How broad is the range of the Delphi language? You name it. Desktop apps, client-server applications, massive web server modules, middleware, office automation, apps for the latest phones and tablets, industrial automation systems, and Internet virtual phone networks. These are some of the many real-world uses for Delphi.
The Delphi language, also known as Object Pascal, is a modern type-checked and object-oriented language, featuring single-inheritance and an object reference model (similar to Java and C#). Over the years, the language has grown to include records with methods, operator overloading for records, class data, nested types, sealed classes, final methods, and class helpers.
Beyond the classic OOP features, the Delphi language has gained support for generic data types and collections, anonymous methods (or closures), reflection, and attributes — along with an extremely rich RTTI and component streaming support architecture. Part of modernizing the language was its transition towards Unicode strings as native types and the use of the ARC (Automatic Reference Counting) memory model on mobile platforms.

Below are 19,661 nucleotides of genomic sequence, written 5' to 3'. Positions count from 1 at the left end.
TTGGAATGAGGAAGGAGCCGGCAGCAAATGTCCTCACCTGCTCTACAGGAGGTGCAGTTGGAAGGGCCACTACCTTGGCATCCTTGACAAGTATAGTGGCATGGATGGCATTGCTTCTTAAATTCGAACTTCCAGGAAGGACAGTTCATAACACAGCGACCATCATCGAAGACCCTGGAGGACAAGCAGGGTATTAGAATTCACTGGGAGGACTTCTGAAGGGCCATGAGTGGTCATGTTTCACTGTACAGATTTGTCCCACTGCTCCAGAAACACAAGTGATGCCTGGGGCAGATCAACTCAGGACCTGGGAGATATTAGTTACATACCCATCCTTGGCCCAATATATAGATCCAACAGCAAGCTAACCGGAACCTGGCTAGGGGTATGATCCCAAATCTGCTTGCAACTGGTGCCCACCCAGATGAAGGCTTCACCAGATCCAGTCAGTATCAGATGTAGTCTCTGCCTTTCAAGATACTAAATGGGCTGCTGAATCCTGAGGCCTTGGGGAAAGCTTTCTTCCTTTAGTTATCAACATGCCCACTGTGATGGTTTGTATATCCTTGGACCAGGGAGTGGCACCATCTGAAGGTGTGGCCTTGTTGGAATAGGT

In terms of features, the Delphi language has no reason to envy to other more popular programming languages. Delphi is happy retaining its distinctive characteristics, its readability, and its flexibility through such a wide variety of the programming paradigms it supports.
Building a Future Together
Developers are absolutely essential to the future, in which technology will be ever more integral to everything we do. The success of Delphi is largely attributable to its community of passionate developers — a community that cherishes the elegance and simplicity of the language, but also its ability to create powerful applications with ease and speed.
To learn more about the history of Delphi and today’s landscape, read our 55-page booklet at http://online.flowpaper.com/79e6075d/Delphi22Magazine/. Enjoy.